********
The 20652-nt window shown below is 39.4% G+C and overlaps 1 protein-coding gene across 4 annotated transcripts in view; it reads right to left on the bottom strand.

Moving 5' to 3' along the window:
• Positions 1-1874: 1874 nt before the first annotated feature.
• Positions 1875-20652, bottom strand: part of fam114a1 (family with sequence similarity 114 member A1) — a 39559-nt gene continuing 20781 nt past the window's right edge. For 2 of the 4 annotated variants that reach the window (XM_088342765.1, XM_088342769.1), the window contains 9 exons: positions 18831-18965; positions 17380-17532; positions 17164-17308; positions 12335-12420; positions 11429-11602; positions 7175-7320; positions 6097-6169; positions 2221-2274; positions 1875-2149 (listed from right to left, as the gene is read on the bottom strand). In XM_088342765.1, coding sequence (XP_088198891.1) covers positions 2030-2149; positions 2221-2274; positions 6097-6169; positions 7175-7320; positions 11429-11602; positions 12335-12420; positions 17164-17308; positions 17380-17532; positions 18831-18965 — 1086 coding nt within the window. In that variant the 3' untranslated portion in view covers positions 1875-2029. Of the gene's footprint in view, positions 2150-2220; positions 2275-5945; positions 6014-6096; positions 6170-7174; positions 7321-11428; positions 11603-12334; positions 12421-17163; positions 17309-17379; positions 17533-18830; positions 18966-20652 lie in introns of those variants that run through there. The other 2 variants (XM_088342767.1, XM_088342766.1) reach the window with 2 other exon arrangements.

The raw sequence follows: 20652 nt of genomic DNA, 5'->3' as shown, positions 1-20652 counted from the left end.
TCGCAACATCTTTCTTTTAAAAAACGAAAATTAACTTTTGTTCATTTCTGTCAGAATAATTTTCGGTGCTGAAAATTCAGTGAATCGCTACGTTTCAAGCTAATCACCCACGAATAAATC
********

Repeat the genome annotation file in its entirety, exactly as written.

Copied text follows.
The 20652-nt window shown below is 39.4% G+C and overlaps 1 protein-coding gene across 4 annotated transcripts in view; it reads right to left on the bottom strand.

Moving 5' to 3' along the window:
• Positions 1-1874: 1874 nt before the first annotated feature.
• Positions 1875-20652, bottom strand: part of fam114a1 (family with sequence similarity 114 member A1) — a 39559-nt gene continuing 20781 nt past the window's right edge. For 2 of the 4 annotated variants that reach the window (XM_088342765.1, XM_088342769.1), the window contains 9 exons: positions 18831-18965; positions 17380-17532; positions 17164-17308; positions 12335-12420; positions 11429-11602; positions 7175-7320; positions 6097-6169; positions 2221-2274; positions 1875-2149 (listed from right to left, as the gene is read on the bottom strand). In XM_088342765.1, coding sequence (XP_088198891.1) covers positions 2030-2149; positions 2221-2274; positions 6097-6169; positions 7175-7320; positions 11429-11602; positions 12335-12420; positions 17164-17308; positions 17380-17532; positions 18831-18965 — 1086 coding nt within the window. In that variant the 3' untranslated portion in view covers positions 1875-2029. Of the gene's footprint in view, positions 2150-2220; positions 2275-5945; positions 6014-6096; positions 6170-7174; positions 7321-11428; positions 11603-12334; positions 12421-17163; positions 17309-17379; positions 17533-18830; positions 18966-20652 lie in introns of those variants that run through there. The other 2 variants (XM_088342767.1, XM_088342766.1) reach the window with 2 other exon arrangements.

The raw sequence follows: 20652 nt of genomic DNA, 5'->3' as shown, positions 1-20652 counted from the left end.
TCGCAACATCTTTCTTTTAAAAAACGAAAATTAACTTTTGTTCATTTCTGTCAGAATAATTTTCGGTGCTGAAAATTCAGTGAATCGCTACGTTTCAAGCTAATCACCCACGAATAAATC